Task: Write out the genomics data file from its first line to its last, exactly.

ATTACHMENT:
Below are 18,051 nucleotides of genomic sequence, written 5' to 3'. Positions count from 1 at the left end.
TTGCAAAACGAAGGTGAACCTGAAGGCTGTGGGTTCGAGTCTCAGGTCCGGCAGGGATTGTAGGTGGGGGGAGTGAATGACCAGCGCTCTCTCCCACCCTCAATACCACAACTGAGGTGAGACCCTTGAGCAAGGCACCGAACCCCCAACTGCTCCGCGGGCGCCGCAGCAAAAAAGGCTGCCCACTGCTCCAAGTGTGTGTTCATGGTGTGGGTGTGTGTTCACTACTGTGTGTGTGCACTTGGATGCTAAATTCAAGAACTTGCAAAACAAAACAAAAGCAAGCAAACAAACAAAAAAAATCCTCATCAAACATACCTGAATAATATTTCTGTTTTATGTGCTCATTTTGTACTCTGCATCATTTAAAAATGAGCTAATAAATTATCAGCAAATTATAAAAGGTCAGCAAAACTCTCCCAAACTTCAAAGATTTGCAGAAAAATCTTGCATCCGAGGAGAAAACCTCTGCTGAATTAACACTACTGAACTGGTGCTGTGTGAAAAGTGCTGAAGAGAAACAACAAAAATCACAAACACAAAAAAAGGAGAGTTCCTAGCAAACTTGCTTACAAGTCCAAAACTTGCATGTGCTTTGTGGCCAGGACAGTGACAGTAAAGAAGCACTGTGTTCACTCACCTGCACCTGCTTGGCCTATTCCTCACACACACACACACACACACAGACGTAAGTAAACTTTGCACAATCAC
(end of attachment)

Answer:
Below are 18,051 nucleotides of genomic sequence, written 5' to 3'. Positions count from 1 at the left end.
TTGCAAAACGAAGGTGAACCTGAAGGCTGTGGGTTCGAGTCTCAGGTCCGGCAGGGATTGTAGGTGGGGGGAGTGAATGACCAGCGCTCTCTCCCACCCTCAATACCACAACTGAGGTGAGACCCTTGAGCAAGGCACCGAACCCCCAACTGCTCCGCGGGCGCCGCAGCAAAAAAGGCTGCCCACTGCTCCAAGTGTGTGTTCATGGTGTGGGTGTGTGTTCACTACTGTGTGTGTGCACTTGGATGCTAAATTCAAGAACTTGCAAAACAAAACAAAAGCAAGCAAACAAACAAAAAAAATCCTCATCAAACATACCTGAATAATATTTCTGTTTTATGTGCTCATTTTGTACTCTGCATCATTTAAAAATGAGCTAATAAATTATCAGCAAATTATAAAAGGTCAGCAAAACTCTCCCAAACTTCAAAGATTTGCAGAAAAATCTTGCATCCGAGGAGAAAACCTCTGCTGAATTAACACTACTGAACTGGTGCTGTGTGAAAAGTGCTGAAGAGAAACAACAAAAATCACAAACACAAAAAAAGGAGAGTTCCTAGCAAACTTGCTTACAAGTCCAAAACTTGCATGTGCTTTGTGGCCAGGACAGTGACAGTAAAGAAGCACTGTGTTCACTCACCTGCACCTGCTTGGCCTATTCCTCACACACACACACACACACACAGACGTAAGTAAACTTTGCACAATCAC